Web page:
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Cheer On

In these weird and rapidly changing times, we might need sports more than ever

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Have sports become "safe zones"?
  • Have sports become "safe zones"?

Football is done. The Super Bowl — the best one ever, you've been told — is over, and there's no more football on the horizon until sometime too early this summer, when you accidentally see a preseason game at the bar and realize that football has re-entered your life.

You're used to feeling an emptiness in early February, but maybe this year it feels like a little more of a weight than before. You've used sports as a needed distraction the past few months, to the point that you've found yourself flipping the radio from NPR's coverage of the most recent executive order to listen to a couple of guys discuss quarterback ratings and assist-to-turnover ratios. There's nothing wrong with this, and thankfully, there are a lot of sports other than football out there to suck up your attention.

However you feel about the changes happening in our country, it's likely that you've been affected somehow. Maybe your soul has been sanded down by the day-by-day unfoldings of this new administration. It's OK to be scuffed up a bit, and you should care about all of this. But you need a distraction, and sports might be the tonic you need. Sports let you escape, mostly because they exist somewhat outside of reality, in that as a fan, the result won't affect the rest of your life, unless you're wagering your mortgage on games.

In certain circles, it's fashionable to be ignorant of sports. I could be generalizing here, but these are often the same people who have told you that they "don't even own a television." Then there are some people who just don't like sports. That's fine, too, because most of the people glued to SportsCenter don't understand the joy of maintaining miniature Civil War figurines or scuba diving or counting magpies or doing a lot of pushups. And those are all healthy distractions, too.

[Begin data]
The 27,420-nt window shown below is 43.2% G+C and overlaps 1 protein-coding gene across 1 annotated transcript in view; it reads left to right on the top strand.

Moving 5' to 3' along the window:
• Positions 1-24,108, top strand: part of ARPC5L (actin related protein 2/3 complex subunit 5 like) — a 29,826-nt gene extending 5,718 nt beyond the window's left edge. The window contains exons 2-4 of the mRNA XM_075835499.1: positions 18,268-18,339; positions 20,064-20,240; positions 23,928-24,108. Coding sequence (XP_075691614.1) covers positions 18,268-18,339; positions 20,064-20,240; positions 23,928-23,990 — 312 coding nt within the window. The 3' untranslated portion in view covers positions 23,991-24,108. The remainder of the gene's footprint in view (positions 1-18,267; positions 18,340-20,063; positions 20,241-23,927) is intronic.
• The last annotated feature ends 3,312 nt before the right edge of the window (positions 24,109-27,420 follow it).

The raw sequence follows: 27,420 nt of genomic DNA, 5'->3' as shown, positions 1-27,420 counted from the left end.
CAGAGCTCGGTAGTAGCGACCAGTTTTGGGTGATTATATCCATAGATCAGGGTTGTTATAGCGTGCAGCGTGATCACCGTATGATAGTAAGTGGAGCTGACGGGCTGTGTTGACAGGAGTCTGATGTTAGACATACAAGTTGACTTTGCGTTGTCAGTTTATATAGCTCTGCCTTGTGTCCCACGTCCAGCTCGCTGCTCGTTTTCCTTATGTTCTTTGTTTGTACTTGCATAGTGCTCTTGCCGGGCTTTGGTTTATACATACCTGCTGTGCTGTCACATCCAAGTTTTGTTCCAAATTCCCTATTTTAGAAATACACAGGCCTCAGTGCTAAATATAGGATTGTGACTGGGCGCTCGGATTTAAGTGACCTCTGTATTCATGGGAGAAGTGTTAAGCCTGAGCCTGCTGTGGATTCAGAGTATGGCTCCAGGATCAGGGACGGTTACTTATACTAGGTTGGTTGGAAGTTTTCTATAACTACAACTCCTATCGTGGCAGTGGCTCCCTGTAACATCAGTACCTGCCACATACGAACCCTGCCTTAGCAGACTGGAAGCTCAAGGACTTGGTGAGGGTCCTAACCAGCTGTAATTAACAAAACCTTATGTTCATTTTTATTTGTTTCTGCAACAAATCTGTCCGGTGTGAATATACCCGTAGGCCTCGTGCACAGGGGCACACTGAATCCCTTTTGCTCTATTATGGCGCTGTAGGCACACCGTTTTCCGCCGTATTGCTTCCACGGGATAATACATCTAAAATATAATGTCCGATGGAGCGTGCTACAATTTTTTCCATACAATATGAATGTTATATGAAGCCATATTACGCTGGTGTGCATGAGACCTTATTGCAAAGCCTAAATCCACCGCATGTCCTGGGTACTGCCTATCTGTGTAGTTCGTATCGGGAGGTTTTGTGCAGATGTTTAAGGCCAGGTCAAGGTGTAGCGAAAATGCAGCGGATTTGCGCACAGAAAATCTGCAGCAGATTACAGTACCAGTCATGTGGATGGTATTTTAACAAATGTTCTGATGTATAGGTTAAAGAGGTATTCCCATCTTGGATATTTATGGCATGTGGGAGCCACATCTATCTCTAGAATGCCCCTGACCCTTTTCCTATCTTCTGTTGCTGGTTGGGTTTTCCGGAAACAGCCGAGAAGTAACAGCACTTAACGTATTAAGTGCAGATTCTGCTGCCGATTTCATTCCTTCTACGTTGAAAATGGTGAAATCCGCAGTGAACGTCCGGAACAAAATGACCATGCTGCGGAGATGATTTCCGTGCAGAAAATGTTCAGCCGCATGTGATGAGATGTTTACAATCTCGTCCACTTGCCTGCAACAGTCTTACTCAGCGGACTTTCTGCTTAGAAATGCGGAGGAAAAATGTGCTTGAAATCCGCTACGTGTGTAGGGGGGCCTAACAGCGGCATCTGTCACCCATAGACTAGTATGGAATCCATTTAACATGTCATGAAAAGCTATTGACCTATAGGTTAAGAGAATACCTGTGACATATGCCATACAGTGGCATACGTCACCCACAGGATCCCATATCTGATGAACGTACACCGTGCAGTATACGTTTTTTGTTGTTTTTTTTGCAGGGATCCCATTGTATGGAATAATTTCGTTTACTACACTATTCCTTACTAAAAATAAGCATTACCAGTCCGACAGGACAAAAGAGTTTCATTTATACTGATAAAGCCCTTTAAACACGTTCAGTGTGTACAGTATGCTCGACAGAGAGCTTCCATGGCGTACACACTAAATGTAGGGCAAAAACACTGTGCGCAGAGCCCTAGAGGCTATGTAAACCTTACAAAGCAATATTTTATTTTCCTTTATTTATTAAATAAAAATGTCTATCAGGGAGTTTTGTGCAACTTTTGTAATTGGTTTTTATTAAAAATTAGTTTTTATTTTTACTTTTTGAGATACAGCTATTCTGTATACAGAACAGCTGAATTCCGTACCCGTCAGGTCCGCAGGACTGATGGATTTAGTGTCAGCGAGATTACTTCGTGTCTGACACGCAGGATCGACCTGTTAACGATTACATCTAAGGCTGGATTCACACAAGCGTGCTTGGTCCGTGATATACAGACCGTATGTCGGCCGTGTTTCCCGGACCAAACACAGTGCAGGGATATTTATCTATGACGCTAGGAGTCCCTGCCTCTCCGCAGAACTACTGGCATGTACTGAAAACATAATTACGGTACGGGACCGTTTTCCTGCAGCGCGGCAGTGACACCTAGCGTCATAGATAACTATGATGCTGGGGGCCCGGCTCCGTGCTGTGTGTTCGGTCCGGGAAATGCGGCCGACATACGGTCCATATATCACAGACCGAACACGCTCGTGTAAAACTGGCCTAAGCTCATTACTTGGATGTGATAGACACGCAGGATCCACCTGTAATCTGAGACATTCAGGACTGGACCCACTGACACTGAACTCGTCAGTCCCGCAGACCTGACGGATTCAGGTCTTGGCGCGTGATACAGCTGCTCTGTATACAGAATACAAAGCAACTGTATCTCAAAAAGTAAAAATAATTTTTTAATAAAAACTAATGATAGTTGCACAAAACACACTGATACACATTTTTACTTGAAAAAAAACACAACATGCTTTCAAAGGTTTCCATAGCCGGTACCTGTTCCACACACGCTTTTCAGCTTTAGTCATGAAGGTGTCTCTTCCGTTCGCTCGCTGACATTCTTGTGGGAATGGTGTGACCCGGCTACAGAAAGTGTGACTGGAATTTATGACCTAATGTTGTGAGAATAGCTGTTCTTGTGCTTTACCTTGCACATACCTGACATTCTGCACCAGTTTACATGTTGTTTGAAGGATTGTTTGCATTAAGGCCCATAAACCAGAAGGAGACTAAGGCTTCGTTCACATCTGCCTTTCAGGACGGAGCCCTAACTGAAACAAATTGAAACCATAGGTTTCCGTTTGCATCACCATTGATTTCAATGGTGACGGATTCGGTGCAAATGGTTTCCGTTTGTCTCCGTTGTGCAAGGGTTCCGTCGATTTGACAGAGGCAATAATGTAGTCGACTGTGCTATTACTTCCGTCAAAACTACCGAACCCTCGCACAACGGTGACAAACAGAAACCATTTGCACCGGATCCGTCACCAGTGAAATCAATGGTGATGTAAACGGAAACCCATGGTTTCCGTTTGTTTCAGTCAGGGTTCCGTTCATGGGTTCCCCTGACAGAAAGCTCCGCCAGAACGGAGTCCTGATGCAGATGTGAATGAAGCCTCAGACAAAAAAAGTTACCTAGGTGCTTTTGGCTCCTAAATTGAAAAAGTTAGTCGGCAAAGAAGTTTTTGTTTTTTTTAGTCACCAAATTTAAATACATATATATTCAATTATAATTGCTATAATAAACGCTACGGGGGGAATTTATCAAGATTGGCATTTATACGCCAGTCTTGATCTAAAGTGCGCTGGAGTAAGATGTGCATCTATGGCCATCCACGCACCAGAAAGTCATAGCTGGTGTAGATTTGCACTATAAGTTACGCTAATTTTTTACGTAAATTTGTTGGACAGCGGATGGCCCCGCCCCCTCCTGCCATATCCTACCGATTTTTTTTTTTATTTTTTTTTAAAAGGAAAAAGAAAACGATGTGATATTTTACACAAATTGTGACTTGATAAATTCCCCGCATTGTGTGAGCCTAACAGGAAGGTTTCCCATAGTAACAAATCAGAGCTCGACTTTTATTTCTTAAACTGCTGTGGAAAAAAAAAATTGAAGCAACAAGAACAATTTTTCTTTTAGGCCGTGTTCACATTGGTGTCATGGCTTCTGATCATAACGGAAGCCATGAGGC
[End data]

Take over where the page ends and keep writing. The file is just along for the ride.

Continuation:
Sports are easy, though. I was at a gathering a few days after the inauguration, and a friend of a friend, whose reputation had previously been that of congeniality and hugs that lasted too long, was making the rounds. He rejoiced about making America great again and whatnot. I rolled my eyes, and watched as he recited the same script to other partygoers, who also rolled their eyes.

The party went on, and I tried to dodge any post-inaugural talk, which was difficult, seeing as how the transition of power was what most Americans had on their mind. It was weird, until the Gonzaga game came on. Sure, some had plans to watch it on delay after the party. Others didn't know it was basketball season. Still, a hearty contingent of folks found a television and warmed themselves by the glow of what would soon become the nation's top-ranked team.

The basketball talk was much more comforting than the political conversation, and I've been doing a lot of basketball talk as of late. Part of that is because the No. 1 college basketball team in all the land resides in our city, but it's also due to the fact that discussing other headlines is exhausting or enraging, depending with whom you're conversing.

There's this scene in City Slickers where Daniel Stern's character says, "When I was about 18 and my dad and I couldn't communicate about anything, my dad and I could still talk about baseball." While I don't always look for wisdom from early-'90s comedies, this is gold. When you can't find common ground with someone, talk about sports, because you probably agree on a lot more than on anything else — unless this person is a Yankees fan.

This isn't to say that sports can't be political at times. Hell, some of the most eloquent criticisms of Donald Trump's demeanor that I've read have come from San Antonio Spurs head coach Gregg Popovich. And there is, and should be, room for sports figures to make big statements. LeBron James — one of the most famous athletes on the planet — has spoken out. Even Russell Wilson, a guy who previously seemed afraid to drink a Coke at the risk of offending his Pepsi-loving fans, offered his opinion on immigration issues.

By and large, though, sports are a unique and amazing space where the real world doesn't always matter. If you're looking for a refuge, turn on a game or buy some tickets. Cheering for something will feel good. ♦